Sandel argues that growing working class humiliation and resentment have led to the rise of populism in recent years. Despite the fact that around two thirds of the populations of the USA and UK lack a four-year college degree, their governments almost entirely consist of graduates from prestigious universities and colleges. Existing narratives that purely focus on the alienation of populist voters due to modernity and globalisation overlook the role of a governing educated elite who have assisted in bringing it about. These are the same elite who have championed equality of opportunity and the platitudes of social mobility and rising. Sandel argues that this rhetoric no longer inspires as it once did, as inequality has only worsened since its introduction. Instead, the disenfranchised have turned to populists such as Trump, who speak bluntly of ‘the little guy’, distancing themselves from the technocratic language of the governing elite.

Capacity for moral decision suffers under a meritocracy. If I know that my success is all my own doing, and that you are wholly responsible for your situation, why should I feel inclined to share my wealth? Compassion and humility come from an awareness that my lot in life results from contingency. The education I receive, the work ethic passed on to me through my upbringing and the innate talents that are valued in an information age capitalism are all subject to the lottery of birth. Rising income inequality in a society of equal opportunity is testament to the fact that success is never down to hard work alone.

The Tyranny of Merit is not an academic work: this would perhaps be contrary to its own thesis. The book calls for an inclusive society that does not restrict political and ethical discourse to those most educated. It uses simple language and is presented with lucidity, drawing evidence from a wide variety of sources including research studies, the frequency of language used by certain politicians and anecdotal experience of an author born in 1953 who has experienced the shift in paradigm first hand.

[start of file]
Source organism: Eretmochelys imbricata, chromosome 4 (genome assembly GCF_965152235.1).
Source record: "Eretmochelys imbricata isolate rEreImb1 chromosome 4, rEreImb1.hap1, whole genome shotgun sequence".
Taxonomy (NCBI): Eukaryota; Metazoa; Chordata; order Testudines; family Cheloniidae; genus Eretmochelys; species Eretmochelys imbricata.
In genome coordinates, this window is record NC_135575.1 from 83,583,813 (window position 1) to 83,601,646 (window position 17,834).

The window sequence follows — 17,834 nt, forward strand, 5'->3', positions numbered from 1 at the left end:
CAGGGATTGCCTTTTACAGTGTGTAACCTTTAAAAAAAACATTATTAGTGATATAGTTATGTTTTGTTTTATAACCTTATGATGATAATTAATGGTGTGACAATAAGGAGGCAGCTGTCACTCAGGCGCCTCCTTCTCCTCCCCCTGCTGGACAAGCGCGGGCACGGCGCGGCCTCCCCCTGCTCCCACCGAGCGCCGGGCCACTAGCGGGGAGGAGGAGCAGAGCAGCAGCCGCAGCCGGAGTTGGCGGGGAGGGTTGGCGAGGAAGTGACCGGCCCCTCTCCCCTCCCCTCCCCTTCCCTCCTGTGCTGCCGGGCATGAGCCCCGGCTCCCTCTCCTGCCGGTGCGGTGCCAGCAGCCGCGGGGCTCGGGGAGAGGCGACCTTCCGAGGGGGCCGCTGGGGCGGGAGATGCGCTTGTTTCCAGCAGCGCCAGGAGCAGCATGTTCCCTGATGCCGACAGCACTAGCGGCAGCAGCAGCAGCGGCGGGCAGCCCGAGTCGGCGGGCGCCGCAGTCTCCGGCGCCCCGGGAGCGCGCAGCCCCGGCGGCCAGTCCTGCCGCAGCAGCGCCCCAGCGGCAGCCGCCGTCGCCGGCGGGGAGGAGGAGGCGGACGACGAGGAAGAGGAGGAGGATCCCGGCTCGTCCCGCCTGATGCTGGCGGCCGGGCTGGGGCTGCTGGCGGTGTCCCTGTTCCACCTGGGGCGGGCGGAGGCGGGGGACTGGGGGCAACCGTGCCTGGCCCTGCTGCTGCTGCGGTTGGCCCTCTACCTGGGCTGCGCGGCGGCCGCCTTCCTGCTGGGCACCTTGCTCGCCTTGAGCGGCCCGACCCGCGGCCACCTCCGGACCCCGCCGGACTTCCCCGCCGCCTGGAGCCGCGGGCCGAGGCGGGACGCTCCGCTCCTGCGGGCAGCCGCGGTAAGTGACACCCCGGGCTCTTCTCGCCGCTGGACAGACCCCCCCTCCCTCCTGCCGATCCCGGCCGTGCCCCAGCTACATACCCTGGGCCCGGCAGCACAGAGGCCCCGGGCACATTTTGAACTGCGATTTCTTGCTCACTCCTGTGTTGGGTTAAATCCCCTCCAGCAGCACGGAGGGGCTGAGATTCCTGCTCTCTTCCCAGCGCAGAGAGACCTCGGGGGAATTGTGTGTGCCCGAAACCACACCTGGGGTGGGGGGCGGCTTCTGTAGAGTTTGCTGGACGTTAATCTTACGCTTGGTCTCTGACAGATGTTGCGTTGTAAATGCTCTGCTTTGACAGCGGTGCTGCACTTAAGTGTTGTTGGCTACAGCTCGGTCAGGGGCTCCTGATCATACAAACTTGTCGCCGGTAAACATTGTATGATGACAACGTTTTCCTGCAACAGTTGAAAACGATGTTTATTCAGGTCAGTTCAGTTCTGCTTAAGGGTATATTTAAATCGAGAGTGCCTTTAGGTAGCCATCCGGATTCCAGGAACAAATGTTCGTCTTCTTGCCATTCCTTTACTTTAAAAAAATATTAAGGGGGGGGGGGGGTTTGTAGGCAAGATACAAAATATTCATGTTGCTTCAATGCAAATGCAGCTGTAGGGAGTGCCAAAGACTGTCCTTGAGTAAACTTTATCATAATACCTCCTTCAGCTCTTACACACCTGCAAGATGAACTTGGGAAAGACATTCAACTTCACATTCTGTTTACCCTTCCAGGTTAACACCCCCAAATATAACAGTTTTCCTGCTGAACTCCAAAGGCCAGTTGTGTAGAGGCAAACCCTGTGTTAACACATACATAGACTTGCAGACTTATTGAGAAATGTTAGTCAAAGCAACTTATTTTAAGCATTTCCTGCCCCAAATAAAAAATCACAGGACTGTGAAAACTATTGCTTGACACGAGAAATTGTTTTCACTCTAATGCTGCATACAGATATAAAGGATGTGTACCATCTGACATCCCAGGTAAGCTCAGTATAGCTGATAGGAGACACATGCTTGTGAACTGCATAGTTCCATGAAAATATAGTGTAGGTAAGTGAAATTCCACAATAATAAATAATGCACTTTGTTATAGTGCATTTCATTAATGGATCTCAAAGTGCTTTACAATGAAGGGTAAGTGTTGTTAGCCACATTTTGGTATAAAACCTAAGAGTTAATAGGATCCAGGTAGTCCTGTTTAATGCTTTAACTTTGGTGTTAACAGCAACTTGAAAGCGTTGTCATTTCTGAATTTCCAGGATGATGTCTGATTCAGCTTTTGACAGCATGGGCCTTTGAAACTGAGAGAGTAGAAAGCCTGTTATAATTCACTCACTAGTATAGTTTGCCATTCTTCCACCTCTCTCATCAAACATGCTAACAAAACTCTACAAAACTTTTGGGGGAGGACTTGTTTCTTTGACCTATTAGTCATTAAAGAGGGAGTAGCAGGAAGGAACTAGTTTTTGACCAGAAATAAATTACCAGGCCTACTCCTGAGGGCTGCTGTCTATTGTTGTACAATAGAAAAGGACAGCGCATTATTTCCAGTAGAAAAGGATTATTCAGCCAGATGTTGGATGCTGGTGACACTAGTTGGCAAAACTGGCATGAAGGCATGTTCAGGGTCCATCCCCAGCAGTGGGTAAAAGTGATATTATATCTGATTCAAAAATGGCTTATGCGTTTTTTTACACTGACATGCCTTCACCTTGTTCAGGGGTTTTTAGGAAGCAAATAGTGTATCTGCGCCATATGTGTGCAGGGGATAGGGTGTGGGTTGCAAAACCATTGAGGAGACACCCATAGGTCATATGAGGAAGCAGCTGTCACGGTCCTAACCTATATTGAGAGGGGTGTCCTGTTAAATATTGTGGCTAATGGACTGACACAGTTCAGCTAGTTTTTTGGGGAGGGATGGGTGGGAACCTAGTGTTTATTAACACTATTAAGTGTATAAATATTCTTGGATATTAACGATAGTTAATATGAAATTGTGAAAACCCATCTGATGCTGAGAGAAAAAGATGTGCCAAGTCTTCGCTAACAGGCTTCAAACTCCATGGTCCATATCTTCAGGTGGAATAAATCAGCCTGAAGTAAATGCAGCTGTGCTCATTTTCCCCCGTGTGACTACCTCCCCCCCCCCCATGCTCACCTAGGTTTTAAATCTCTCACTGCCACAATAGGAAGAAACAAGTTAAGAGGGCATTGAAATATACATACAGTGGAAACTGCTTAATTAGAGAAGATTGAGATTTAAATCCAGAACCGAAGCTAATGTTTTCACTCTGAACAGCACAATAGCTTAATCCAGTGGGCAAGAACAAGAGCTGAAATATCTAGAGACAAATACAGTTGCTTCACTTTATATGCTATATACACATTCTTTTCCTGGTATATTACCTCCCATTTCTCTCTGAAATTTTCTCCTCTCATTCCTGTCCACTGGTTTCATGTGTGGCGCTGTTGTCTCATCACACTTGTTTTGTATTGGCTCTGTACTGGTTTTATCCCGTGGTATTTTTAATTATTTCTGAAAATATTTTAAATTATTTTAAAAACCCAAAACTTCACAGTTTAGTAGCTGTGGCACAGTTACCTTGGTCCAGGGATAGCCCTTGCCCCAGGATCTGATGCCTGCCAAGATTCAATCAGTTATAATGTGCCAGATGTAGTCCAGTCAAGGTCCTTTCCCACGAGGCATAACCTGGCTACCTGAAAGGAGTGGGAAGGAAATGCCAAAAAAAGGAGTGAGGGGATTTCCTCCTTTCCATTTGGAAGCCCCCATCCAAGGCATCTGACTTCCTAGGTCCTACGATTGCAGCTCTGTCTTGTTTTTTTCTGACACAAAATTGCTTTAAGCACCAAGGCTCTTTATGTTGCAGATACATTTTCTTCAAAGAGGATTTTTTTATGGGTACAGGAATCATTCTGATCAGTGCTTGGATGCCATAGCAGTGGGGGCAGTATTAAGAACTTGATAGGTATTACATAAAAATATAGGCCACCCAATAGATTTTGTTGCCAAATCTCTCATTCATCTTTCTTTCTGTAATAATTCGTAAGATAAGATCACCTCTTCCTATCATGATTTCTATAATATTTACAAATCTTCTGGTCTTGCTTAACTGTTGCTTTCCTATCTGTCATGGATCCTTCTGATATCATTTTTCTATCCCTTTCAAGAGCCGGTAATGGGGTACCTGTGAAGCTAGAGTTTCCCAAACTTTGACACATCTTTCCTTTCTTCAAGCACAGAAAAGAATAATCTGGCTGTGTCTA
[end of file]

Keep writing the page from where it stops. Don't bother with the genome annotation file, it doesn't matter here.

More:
While Sandel is clearly left leaning, The Tyranny of Merit seeks to be accessible across the political spectrum, attempting to find common ground among concerns by the left and the right on changing values in the era of market globalisation. When Sandel calls for debate on the dignity of work, he appeals to criticism of the free market agenda from a conservative standpoint and the dominance of the financial sector in political decision-making from a progressive standpoint.

But the universal appeal of The Tyranny of Merit is not without issue. It seems at times that Sandel actively attempts to appear uncontroversial. This potentially hides bias and can brush past contentious topics which may have been of importance.

The question of free will particularly stands out as something lacking in exploration. Sandel frequently talks of the allure of meritocracy in that it offers a ‘dizzying’ form of freedom: that we are wholly in charge of our fate. But for half of the book, it is merely asserted that this freedom does not exist. Sandel only briefly touches upon his belief that we are not responsible for our innate talents. The question of the role of effort in success is then designated to being subservient to talent, as he makes comparisons with world-class athletes who owe their success more to natural gifts than simply to hard work.